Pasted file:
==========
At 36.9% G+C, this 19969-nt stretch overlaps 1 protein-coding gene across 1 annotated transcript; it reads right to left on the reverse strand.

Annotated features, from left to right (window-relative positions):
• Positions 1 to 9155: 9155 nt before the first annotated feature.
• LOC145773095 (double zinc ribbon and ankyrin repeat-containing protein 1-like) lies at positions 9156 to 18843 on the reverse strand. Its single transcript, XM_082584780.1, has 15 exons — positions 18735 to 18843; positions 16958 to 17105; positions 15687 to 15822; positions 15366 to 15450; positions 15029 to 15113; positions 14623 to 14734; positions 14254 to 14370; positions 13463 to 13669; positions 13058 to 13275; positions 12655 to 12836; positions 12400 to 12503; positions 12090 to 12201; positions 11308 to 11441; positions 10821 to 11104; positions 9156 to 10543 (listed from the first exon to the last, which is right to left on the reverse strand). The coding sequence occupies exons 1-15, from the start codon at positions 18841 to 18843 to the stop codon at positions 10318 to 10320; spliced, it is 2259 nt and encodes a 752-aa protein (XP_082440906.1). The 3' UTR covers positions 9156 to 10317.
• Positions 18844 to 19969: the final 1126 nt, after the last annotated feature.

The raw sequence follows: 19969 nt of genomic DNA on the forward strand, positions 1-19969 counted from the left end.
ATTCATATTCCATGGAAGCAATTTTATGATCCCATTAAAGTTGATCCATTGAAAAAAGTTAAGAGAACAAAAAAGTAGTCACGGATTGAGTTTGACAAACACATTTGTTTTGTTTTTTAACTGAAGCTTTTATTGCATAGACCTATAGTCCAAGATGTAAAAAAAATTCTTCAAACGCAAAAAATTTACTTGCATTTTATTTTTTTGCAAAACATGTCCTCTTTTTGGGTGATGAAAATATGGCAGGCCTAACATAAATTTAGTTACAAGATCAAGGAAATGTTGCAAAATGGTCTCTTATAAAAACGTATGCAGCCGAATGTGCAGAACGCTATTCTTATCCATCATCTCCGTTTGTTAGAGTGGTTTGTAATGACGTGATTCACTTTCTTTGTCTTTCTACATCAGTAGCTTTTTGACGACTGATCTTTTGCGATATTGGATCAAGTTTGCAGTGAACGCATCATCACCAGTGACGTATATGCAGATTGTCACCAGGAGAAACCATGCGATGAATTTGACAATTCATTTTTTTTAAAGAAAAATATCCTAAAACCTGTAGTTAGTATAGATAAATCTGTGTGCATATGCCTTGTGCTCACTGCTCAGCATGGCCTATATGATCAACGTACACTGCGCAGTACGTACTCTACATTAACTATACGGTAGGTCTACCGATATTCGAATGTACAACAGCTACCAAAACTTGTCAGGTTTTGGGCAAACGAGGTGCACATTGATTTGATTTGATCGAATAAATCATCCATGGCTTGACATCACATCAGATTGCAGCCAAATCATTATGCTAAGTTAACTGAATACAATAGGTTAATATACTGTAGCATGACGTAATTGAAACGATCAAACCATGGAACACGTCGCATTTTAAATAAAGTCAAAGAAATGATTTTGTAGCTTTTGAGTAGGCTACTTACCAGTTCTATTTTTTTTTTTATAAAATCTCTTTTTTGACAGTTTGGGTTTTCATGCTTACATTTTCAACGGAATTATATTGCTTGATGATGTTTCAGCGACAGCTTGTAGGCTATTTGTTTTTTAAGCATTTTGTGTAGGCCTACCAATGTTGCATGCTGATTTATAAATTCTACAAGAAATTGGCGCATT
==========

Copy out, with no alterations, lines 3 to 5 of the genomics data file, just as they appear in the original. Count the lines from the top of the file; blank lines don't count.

• Positions 1 to 9155: 9155 nt before the first annotated feature.
• LOC145773095 (double zinc ribbon and ankyrin repeat-containing protein 1-like) lies at positions 9156 to 18843 on the reverse strand. Its single transcript, XM_082584780.1, has 15 exons — positions 18735 to 18843; positions 16958 to 17105; positions 15687 to 15822; positions 15366 to 15450; positions 15029 to 15113; positions 14623 to 14734; positions 14254 to 14370; positions 13463 to 13669; positions 13058 to 13275; positions 12655 to 12836; positions 12400 to 12503; positions 12090 to 12201; positions 11308 to 11441; positions 10821 to 11104; positions 9156 to 10543 (listed from the first exon to the last, which is right to left on the reverse strand). The coding sequence occupies exons 1-15, from the start codon at positions 18841 to 18843 to the stop codon at positions 10318 to 10320; spliced, it is 2259 nt and encodes a 752-aa protein (XP_082440906.1). The 3' UTR covers positions 9156 to 10317.
• Positions 18844 to 19969: the final 1126 nt, after the last annotated feature.